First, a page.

Victorian Admiral Fitzroy barometer with clock


Named after Admiral Fitzroy, but not produced in his lifetime, the Admiral Fitzroy barometer was designed as a  weather station to combine a barometer, thermometer, storm tube. This particular model, made in c.1890 also incorporates a timepiece clock.

It is in exceptionally good condition, The original paper to the back has aged evenly. The camphor storm tube is replaced.

The polished oak case is also in excellent order, the pediment carvings fully intact.

The large bore, thick-walled mercury barometer tube has a scale graded in 1/10 of an inch. The two pointers allow for comparative pressure readings from one day to the next. The weather predictions printed onto the paper scale  further allow for interpretation of the readings. These are the predictions derived by Admiral Fitzroy.

The 8-day timepiece clock has a cylinder platform escapement, and is to be serviced before sale.

  • Height: 46 inch (112cms)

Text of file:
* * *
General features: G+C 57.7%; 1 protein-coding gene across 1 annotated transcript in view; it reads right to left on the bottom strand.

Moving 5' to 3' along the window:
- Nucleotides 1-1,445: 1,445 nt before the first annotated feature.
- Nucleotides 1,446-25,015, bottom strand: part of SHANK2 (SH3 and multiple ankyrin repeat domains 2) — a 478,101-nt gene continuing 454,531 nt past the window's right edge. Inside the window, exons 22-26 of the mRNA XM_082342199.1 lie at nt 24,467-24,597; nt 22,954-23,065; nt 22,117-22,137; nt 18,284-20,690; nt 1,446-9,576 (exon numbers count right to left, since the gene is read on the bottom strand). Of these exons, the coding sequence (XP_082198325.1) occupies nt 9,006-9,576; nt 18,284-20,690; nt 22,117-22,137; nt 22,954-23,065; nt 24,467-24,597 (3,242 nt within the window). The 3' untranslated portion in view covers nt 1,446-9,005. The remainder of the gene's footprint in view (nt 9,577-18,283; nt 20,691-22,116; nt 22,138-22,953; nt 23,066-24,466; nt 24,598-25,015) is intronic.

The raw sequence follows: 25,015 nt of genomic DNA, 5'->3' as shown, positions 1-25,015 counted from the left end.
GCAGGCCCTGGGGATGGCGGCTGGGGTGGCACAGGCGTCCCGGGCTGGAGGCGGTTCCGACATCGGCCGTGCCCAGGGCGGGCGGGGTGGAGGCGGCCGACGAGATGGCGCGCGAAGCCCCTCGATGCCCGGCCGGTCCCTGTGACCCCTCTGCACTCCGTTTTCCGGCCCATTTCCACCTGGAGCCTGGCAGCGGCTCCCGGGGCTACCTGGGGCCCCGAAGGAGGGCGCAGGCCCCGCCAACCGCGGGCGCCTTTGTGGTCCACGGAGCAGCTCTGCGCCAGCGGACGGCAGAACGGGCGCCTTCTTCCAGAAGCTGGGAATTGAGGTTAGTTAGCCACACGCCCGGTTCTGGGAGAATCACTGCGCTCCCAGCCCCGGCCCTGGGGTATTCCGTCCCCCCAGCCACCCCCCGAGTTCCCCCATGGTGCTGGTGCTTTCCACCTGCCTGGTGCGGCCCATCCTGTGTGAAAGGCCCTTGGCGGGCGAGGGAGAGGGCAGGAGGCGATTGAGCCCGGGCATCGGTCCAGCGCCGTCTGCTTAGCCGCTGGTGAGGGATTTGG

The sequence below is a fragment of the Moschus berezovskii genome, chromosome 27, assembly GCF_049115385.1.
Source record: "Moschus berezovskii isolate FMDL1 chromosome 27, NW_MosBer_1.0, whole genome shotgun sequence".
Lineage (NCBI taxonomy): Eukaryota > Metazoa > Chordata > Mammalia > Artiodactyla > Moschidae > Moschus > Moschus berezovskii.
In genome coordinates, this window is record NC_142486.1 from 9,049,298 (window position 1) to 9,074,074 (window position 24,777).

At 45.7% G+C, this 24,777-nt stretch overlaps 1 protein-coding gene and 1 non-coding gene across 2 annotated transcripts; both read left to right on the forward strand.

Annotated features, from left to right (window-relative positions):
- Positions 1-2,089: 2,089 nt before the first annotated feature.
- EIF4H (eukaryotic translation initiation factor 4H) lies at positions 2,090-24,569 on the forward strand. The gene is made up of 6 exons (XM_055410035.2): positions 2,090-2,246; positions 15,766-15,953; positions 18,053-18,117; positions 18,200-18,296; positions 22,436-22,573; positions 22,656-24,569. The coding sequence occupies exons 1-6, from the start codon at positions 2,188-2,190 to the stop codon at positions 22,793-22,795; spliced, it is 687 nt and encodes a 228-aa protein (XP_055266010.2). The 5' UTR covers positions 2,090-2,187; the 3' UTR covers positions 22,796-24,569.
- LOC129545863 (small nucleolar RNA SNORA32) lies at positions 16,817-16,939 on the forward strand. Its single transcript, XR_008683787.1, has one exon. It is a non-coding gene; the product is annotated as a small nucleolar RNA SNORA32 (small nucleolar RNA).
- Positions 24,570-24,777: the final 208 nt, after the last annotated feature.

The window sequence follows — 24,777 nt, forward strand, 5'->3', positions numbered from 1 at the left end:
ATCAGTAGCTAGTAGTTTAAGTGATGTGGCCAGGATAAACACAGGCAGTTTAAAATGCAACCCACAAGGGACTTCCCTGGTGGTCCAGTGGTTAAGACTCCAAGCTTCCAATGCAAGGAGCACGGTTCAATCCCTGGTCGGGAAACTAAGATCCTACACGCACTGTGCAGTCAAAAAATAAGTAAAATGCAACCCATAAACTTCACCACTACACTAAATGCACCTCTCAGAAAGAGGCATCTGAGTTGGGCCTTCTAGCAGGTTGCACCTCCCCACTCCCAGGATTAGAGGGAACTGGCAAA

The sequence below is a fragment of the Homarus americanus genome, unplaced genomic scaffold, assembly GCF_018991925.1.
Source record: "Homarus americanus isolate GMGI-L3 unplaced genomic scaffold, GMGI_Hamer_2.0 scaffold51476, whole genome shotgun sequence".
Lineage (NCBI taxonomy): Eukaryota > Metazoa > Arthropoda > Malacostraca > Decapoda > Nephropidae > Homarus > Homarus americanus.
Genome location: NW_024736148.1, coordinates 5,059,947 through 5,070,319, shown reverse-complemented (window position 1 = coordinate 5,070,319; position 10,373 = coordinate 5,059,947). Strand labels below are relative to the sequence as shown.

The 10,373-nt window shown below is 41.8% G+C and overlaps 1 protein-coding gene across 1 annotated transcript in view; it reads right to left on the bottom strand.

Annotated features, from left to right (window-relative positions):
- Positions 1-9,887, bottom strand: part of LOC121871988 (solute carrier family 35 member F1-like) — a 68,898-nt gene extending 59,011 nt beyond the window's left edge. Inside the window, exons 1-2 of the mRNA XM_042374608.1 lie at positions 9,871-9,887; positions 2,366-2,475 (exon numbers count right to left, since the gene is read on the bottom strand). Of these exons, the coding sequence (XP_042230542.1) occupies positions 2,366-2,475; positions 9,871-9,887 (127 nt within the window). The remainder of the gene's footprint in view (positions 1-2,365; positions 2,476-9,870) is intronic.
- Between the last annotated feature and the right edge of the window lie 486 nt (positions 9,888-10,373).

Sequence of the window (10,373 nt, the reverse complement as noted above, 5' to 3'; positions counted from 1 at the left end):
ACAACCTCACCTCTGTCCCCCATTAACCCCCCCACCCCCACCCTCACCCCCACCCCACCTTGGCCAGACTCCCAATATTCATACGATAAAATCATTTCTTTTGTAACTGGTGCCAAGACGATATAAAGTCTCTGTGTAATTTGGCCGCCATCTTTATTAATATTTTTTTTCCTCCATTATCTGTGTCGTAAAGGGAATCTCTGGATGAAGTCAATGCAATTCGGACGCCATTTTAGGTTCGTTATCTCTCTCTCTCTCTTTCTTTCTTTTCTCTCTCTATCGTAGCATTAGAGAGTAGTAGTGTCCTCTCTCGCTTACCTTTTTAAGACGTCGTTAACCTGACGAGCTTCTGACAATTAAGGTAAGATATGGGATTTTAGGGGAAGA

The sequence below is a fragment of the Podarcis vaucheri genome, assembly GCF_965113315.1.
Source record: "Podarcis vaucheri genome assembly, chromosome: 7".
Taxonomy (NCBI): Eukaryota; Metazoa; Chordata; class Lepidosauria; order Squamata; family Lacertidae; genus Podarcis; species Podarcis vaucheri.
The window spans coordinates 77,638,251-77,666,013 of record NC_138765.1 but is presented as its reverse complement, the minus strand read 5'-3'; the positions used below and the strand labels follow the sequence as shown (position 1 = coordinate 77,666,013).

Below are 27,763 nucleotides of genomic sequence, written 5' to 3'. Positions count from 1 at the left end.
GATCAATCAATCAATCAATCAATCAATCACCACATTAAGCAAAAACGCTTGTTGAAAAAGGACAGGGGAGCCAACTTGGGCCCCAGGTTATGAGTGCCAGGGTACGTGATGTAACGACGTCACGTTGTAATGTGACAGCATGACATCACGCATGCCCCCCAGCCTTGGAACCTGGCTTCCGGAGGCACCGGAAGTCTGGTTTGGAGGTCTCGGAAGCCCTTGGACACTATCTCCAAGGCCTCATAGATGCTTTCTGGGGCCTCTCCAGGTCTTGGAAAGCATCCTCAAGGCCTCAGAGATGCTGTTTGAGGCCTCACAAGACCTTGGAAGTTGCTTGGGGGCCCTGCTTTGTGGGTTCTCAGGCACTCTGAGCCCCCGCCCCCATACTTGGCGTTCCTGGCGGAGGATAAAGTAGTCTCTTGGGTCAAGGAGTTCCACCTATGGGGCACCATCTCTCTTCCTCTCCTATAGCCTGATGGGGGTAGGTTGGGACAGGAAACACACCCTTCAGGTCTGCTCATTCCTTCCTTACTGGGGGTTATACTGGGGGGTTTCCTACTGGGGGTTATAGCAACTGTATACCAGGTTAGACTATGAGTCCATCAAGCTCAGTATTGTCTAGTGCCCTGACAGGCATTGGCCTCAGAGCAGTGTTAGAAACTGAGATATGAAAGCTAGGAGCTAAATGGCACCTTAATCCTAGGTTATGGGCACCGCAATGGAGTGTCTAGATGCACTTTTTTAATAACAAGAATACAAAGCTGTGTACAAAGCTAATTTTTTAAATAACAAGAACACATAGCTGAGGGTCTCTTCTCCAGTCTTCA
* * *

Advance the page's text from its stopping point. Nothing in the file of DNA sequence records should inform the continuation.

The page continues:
Robert Fitzroy, son of Lord Charles, was born at Ampton Hall, Suffolk, in 1805 and entered the Navy at the age of 12. During his long career, he was for many years Captain of the HMS Beagle which achieved fame as a result of Charles Darwin’s expeditions. He eventually rose to the rank of Admiral, was elected Member of Parliament for Durham in 1841, and appointed Governor of New Zealand in 1843. At his retirement from active service in 1850, he turned his attention to the science of meteorology. Among his considerable accomplishments, he induced the Times to print weather information on a daily basis and the Board of Trade to supply many coastal villages with barometers. He designed a vastly improved marine barometer. In 1862 he published his Weather Book which summarized his extensive and immensely important work on meteorology. To the barometer collector, he is most remembered for consolidating weather information and presenting his now classic Remarks, which distinguish the barometer carrying his name, that interpret the meaning of rising or falling mercury. Admiral Fitzroy’s Barometers were not designed by and were probably never seen by Admiral Fitzroy who took his own life in 1865 before the earliest known Fitzroys were made.

Ref: B842

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